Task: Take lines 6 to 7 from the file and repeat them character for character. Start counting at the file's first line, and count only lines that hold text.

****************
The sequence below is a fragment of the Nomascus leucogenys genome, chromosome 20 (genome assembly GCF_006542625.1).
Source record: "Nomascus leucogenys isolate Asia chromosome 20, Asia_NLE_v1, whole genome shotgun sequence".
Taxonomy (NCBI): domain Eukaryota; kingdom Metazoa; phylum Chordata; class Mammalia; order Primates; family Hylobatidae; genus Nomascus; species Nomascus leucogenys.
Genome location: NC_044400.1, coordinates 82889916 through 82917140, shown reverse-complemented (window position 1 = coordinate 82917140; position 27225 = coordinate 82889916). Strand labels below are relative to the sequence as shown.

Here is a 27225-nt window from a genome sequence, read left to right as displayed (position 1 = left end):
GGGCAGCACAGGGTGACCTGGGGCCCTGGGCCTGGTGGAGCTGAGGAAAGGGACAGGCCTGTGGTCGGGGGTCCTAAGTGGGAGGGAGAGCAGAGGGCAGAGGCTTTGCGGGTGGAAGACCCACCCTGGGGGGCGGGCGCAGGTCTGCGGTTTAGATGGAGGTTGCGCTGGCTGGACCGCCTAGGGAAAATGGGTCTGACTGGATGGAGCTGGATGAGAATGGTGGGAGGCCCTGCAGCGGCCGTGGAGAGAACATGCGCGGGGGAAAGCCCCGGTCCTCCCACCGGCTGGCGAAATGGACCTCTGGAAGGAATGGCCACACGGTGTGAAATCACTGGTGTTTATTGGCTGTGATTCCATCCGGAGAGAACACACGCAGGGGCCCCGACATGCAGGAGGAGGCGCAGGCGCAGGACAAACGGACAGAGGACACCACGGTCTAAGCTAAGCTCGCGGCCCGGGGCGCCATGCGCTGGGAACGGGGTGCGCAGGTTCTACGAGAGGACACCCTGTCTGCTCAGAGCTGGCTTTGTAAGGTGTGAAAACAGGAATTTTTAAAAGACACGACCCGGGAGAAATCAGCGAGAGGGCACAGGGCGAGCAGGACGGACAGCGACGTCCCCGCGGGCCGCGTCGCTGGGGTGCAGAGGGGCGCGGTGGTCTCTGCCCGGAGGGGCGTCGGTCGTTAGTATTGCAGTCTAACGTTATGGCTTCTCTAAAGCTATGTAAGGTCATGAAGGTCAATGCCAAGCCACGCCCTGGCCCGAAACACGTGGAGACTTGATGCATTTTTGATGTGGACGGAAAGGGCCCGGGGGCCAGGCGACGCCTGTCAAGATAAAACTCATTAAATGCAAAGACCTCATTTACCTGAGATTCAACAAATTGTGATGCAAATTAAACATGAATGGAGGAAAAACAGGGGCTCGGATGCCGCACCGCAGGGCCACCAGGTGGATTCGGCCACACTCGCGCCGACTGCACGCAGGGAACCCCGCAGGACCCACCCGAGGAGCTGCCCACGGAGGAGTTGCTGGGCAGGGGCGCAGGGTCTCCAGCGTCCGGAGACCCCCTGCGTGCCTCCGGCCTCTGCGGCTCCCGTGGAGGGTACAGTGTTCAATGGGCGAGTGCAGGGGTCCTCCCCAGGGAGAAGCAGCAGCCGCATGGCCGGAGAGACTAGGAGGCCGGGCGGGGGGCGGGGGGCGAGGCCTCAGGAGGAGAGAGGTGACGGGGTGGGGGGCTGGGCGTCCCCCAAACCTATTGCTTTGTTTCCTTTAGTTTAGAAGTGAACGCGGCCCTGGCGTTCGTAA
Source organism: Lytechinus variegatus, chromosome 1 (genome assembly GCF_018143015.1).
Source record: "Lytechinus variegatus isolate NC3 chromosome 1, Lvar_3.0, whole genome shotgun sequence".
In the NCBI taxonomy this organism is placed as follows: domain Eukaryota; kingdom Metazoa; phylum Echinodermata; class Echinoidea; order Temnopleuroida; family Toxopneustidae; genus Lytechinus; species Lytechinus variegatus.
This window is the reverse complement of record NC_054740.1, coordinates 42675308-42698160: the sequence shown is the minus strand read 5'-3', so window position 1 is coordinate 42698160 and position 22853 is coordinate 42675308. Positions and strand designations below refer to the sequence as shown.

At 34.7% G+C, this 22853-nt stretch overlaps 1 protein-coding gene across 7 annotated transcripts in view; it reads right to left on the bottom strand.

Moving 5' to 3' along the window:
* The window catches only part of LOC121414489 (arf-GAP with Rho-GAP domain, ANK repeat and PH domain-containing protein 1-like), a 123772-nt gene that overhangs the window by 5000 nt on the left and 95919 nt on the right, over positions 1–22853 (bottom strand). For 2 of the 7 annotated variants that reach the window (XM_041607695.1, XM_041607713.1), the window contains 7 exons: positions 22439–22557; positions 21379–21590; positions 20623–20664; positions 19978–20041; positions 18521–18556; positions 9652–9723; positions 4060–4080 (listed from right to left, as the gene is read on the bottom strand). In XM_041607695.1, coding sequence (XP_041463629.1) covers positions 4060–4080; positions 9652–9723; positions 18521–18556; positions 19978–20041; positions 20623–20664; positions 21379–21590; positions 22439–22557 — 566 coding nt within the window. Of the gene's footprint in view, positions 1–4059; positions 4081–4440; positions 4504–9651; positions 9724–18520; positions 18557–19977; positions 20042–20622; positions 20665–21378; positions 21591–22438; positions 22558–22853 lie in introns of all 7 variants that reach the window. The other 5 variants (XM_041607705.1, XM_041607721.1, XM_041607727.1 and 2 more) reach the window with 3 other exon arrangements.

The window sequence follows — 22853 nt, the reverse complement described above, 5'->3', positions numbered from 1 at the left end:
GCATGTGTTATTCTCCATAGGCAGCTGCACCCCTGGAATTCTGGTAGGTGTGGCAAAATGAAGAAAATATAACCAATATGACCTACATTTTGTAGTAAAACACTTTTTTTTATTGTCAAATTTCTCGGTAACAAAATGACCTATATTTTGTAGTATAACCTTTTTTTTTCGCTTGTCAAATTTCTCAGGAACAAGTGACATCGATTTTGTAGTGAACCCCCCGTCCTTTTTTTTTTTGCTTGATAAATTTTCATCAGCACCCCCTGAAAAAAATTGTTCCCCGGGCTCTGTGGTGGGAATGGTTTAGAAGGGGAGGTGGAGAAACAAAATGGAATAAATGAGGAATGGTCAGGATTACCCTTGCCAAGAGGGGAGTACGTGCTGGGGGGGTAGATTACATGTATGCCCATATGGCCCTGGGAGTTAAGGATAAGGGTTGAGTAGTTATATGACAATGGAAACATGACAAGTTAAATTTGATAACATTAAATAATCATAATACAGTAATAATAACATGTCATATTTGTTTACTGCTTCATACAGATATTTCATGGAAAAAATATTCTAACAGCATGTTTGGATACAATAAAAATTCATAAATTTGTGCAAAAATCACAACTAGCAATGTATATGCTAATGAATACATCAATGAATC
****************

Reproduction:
GGGCAGCACAGGGTGACCTGGGGCCCTGGGCCTGGTGGAGCTGAGGAAAGGGACAGGCCTGTGGTCGGGGGTCCTAAGTGGGAGGGAGAGCAGAGGGCAGAGGCTTTGCGGGTGGAAGACCCACCCTGGGGGGCGGGCGCAGGTCTGCGGTTTAGATGGAGGTTGCGCTGGCTGGACCGCCTAGGGAAAATGGGTCTGACTGGATGGAGCTGGATGAGAATGGTGGGAGGCCCTGCAGCGGCCGTGGAGAGAACATGCGCGGGGGAAAGCCCCGGTCCTCCCACCGGCTGGCGAAATGGACCTCTGGAAGGAATGGCCACACGGTGTGAAATCACTGGTGTTTATTGGCTGTGATTCCATCCGGAGAGAACACACGCAGGGGCCCCGACATGCAGGAGGAGGCGCAGGCGCAGGACAAACGGACAGAGGACACCACGGTCTAAGCTAAGCTCGCGGCCCGGGGCGCCATGCGCTGGGAACGGGGTGCGCAGGTTCTACGAGAGGACACCCTGTCTGCTCAGAGCTGGCTTTGTAAGGTGTGAAAACAGGAATTTTTAAAAGACACGACCCGGGAGAAATCAGCGAGAGGGCACAGGGCGAGCAGGACGGACAGCGACGTCCCCGCGGGCCGCGTCGCTGGGGTGCAGAGGGGCGCGGTGGTCTCTGCCCGGAGGGGCGTCGGTCGTTAGTATTGCAGTCTAACGTTATGGCTTCTCTAAAGCTATGTAAGGTCATGAAGGTCAATGCCAAGCCACGCCCTGGCCCGAAACACGTGGAGACTTGATGCATTTTTGATGTGGACGGAAAGGGCCCGGGGGCCAGGCGACGCCTGTCAAGATAAAACTCATTAAATGCAAAGACCTCATTTACCTGAGATTCAACAAATTGTGATGCAAATTAAACATGAATGGAGGAAAAACAGGGGCTCGGATGCCGCACCGCAGGGCCACCAGGTGGATTCGGCCACACTCGCGCCGACTGCACGCAGGGAACCCCGCAGGACCCACCCGAGGAGCTGCCCACGGAGGAGTTGCTGGGCAGGGGCGCAGGGTCTCCAGCGTCCGGAGACCCCCTGCGTGCCTCCGGCCTCTGCGGCTCCCGTGGAGGGTACAGTGTTCAATGGGCGAGTGCAGGGGTCCTCCCCAGGGAGAAGCAGCAGCCGCATGGCCGGAGAGACTAGGAGGCCGGGCGGGGGGCGGGGGGCGAGGCCTCAGGAGGAGAGAGGTGACGGGGTGGGGGGCTGGGCGTCCCCCAAACCTATTGCTTTGTTTCCTTTAGTTTAGAAGTGAACGCGGCCCTGGCGTTCGTAA
Source organism: Lytechinus variegatus, chromosome 1 (genome assembly GCF_018143015.1).